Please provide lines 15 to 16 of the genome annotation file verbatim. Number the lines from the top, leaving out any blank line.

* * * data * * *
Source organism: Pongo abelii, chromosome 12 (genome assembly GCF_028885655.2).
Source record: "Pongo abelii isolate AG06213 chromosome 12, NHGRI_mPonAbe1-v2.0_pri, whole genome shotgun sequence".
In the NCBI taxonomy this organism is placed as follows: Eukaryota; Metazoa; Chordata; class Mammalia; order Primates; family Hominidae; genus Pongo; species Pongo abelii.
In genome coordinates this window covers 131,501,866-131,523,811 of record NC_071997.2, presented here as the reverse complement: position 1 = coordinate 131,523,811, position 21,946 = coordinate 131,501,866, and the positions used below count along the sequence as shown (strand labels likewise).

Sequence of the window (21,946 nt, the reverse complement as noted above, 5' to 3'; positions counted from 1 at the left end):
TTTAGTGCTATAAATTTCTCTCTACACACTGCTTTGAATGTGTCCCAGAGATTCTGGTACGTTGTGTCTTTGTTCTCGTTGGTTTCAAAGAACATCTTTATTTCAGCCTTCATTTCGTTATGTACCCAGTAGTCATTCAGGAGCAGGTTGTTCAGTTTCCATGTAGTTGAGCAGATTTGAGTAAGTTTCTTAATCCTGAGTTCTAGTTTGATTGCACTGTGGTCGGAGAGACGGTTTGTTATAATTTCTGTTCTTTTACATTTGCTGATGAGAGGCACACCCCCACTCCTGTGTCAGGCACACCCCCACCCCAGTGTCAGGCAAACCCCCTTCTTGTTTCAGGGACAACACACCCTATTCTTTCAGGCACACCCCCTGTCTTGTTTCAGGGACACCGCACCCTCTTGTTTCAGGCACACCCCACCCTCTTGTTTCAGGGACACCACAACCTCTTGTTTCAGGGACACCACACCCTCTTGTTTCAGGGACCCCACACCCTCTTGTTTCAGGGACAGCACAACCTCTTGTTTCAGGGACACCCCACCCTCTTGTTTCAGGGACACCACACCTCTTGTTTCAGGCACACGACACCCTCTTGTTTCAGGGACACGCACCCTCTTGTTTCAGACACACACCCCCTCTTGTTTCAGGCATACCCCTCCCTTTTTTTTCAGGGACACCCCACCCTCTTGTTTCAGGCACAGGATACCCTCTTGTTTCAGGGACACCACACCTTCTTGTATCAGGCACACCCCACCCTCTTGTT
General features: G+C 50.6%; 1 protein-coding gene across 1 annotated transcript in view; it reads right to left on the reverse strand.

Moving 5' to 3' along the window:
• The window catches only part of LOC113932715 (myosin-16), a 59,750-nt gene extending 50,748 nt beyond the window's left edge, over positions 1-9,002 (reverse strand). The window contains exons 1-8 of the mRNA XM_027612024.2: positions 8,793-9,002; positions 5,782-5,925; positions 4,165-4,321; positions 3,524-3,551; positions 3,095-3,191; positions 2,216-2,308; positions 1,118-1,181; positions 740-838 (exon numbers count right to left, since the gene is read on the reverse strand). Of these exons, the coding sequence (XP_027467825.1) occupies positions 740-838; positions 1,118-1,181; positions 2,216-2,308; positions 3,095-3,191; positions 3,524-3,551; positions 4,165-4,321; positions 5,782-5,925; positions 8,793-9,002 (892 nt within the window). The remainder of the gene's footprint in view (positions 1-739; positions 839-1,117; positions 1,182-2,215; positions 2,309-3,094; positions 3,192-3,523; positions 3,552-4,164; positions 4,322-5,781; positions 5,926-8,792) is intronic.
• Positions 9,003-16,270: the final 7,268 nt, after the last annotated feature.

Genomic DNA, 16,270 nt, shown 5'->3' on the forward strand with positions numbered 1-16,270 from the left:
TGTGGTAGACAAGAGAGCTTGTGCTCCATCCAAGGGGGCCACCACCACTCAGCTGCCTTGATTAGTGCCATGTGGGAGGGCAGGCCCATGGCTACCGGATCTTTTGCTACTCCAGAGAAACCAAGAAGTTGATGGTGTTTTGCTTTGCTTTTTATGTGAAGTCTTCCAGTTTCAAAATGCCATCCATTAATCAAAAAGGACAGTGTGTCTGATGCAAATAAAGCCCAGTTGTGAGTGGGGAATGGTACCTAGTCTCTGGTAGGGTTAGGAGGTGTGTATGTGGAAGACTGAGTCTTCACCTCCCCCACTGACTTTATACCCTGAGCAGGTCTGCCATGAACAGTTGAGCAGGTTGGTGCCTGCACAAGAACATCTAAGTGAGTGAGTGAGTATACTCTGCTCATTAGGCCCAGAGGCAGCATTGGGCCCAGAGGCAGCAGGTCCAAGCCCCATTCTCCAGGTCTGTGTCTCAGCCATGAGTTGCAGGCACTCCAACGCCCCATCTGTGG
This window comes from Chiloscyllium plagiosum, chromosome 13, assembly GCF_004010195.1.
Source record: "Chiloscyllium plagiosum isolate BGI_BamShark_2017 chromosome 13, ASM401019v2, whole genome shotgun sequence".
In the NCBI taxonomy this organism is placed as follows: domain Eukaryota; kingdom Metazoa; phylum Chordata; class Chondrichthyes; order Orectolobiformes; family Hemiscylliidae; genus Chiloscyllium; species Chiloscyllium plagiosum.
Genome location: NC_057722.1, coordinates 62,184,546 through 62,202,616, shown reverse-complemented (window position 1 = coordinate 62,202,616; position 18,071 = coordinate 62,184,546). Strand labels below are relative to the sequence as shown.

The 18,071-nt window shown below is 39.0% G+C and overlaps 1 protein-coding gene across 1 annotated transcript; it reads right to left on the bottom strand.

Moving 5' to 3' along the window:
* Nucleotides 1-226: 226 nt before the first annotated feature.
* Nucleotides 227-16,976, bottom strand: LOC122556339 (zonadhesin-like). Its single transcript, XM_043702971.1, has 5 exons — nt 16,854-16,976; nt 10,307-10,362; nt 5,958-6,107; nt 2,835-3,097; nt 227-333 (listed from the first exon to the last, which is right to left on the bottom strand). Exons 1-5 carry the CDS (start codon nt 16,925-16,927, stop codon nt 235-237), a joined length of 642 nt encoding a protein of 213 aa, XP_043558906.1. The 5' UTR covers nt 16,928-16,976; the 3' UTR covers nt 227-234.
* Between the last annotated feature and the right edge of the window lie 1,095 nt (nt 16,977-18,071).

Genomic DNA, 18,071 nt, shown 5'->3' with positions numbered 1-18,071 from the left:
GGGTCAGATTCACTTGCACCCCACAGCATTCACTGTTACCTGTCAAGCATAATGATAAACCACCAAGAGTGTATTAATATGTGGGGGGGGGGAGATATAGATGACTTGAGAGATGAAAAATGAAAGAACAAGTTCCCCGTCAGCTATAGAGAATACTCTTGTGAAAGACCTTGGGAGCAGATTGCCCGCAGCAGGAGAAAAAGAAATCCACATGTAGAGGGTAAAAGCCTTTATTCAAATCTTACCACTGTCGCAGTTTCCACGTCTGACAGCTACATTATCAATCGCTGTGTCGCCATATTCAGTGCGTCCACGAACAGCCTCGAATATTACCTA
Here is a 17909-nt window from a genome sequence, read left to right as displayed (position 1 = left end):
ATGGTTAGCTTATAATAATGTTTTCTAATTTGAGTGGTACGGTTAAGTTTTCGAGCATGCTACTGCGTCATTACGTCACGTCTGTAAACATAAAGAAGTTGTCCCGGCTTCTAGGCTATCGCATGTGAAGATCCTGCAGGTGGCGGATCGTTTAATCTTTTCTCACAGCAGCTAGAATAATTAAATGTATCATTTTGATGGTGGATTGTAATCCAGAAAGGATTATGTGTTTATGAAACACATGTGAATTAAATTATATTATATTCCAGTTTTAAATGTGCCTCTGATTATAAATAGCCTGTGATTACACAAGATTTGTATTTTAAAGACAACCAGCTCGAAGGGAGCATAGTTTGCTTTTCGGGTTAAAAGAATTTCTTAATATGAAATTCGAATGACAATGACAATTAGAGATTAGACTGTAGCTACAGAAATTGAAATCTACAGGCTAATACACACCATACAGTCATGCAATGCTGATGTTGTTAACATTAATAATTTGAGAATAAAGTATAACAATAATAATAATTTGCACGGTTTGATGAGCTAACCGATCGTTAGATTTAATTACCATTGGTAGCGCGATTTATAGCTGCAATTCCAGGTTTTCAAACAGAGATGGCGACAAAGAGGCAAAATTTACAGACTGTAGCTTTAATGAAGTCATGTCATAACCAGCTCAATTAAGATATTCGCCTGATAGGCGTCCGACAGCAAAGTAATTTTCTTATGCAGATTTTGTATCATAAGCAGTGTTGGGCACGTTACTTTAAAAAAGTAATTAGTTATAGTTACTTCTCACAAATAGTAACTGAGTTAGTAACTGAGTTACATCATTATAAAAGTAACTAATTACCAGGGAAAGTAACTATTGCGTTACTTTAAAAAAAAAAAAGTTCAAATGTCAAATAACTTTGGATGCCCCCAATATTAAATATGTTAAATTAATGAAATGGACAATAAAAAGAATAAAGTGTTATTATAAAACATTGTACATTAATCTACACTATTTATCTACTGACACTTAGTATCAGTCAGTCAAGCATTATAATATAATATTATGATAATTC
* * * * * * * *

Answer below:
In the NCBI taxonomy this organism is placed as follows: domain Eukaryota; kingdom Metazoa; phylum Chordata; class Chondrichthyes; order Orectolobiformes; family Hemiscylliidae; genus Chiloscyllium; species Chiloscyllium plagiosum.
Genome location: NC_057722.1, coordinates 62,184,546 through 62,202,616, shown reverse-complemented (window position 1 = coordinate 62,202,616; position 18,071 = coordinate 62,184,546). Strand labels below are relative to the sequence as shown.